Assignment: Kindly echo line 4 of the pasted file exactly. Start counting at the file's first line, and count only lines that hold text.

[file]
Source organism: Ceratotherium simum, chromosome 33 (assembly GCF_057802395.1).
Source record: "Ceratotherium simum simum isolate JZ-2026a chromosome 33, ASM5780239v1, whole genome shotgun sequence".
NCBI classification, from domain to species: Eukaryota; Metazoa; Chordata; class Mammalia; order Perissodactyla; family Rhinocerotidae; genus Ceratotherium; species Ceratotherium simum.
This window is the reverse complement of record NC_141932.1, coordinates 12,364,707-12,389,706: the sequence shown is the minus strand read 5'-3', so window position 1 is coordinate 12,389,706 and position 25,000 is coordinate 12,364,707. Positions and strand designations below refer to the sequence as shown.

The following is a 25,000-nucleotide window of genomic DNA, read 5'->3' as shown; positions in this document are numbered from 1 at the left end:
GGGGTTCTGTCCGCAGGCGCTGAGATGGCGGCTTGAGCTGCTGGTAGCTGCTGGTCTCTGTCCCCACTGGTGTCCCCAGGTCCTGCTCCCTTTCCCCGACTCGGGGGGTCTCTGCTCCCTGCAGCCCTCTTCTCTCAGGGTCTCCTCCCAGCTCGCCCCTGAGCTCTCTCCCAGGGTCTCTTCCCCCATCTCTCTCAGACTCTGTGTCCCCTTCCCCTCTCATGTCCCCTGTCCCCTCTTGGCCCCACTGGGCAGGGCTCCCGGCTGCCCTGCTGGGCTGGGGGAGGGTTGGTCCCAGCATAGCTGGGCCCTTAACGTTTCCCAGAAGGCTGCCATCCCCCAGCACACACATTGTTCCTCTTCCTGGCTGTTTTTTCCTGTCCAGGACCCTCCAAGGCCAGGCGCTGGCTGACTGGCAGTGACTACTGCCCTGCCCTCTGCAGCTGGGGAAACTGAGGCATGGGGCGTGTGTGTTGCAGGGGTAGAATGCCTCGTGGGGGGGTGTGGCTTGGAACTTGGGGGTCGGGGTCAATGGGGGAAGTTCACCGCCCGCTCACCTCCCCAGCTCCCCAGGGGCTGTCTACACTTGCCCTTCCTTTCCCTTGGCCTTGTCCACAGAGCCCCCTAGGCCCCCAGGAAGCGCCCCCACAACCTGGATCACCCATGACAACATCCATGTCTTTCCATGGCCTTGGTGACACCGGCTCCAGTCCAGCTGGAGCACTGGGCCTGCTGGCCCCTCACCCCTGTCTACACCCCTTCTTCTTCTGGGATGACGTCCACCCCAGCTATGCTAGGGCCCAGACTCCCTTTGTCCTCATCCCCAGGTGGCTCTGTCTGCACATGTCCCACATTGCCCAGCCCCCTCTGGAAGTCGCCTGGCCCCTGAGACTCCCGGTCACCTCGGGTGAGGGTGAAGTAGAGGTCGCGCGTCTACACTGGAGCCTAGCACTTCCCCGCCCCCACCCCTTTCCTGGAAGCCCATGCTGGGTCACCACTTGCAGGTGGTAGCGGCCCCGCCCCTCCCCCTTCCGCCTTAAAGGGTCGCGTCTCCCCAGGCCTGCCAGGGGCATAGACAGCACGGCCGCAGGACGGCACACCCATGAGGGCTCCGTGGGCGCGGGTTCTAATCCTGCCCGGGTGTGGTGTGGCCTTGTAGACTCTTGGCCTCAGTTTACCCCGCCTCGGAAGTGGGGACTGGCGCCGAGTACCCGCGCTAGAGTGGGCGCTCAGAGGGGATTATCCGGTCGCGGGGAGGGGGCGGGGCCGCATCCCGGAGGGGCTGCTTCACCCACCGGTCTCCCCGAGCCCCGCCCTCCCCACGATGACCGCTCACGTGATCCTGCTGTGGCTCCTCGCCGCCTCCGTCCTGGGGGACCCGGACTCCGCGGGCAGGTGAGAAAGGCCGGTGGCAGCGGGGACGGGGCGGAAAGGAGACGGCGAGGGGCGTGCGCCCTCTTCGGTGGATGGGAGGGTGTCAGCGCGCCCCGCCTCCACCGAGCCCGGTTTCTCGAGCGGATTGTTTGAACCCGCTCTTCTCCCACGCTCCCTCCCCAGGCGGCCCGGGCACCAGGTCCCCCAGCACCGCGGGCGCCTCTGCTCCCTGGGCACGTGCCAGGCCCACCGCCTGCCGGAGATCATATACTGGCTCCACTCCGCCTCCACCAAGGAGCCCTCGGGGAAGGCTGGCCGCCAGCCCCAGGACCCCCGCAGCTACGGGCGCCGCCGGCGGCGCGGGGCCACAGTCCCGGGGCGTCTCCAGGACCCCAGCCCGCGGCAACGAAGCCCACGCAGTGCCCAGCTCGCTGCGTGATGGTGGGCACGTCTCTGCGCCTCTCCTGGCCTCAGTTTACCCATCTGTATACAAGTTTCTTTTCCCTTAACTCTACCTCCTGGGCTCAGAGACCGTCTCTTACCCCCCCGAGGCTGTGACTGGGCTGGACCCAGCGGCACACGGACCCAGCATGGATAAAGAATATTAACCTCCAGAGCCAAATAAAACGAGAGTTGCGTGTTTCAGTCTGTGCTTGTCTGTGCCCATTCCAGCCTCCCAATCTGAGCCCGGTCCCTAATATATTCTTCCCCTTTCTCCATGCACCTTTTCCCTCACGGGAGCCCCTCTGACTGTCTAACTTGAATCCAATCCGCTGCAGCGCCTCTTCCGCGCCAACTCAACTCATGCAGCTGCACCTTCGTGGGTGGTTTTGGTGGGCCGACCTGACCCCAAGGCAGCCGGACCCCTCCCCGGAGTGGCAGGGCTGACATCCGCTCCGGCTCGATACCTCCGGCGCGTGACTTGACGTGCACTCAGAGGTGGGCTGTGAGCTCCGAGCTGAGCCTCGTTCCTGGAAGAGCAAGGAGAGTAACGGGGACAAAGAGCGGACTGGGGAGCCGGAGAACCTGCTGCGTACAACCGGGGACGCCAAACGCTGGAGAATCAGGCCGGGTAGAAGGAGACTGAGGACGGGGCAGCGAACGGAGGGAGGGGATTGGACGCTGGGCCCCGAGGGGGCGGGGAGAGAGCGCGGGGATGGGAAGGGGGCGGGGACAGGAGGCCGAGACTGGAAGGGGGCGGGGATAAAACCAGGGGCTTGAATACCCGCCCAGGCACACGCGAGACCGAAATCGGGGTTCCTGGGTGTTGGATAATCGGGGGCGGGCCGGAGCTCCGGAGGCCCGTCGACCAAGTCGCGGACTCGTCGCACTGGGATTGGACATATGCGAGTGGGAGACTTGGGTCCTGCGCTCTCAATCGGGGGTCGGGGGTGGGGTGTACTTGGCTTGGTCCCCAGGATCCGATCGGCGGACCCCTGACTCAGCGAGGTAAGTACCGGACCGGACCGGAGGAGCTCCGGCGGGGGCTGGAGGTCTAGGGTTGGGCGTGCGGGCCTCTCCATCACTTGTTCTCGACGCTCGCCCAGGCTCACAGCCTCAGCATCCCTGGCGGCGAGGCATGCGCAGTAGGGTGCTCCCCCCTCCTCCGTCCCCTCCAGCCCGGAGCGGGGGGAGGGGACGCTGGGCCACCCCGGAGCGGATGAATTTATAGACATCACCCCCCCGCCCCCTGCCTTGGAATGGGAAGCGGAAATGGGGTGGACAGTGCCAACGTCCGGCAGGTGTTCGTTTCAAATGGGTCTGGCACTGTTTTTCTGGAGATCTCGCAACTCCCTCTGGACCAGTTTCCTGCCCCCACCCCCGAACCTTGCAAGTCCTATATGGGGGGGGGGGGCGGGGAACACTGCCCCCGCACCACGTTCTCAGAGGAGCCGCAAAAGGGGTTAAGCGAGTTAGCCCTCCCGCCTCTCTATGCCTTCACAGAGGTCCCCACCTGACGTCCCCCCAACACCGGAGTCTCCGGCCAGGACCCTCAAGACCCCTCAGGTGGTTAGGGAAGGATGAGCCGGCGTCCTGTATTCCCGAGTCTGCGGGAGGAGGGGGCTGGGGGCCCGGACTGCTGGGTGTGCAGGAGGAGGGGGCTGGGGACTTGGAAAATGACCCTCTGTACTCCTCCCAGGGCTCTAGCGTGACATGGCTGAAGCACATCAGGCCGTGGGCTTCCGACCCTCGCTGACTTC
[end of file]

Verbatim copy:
This window is the reverse complement of record NC_141932.1, coordinates 12,364,707-12,389,706: the sequence shown is the minus strand read 5'-3', so window position 1 is coordinate 12,389,706 and position 25,000 is coordinate 12,364,707. Positions and strand designations below refer to the sequence as shown.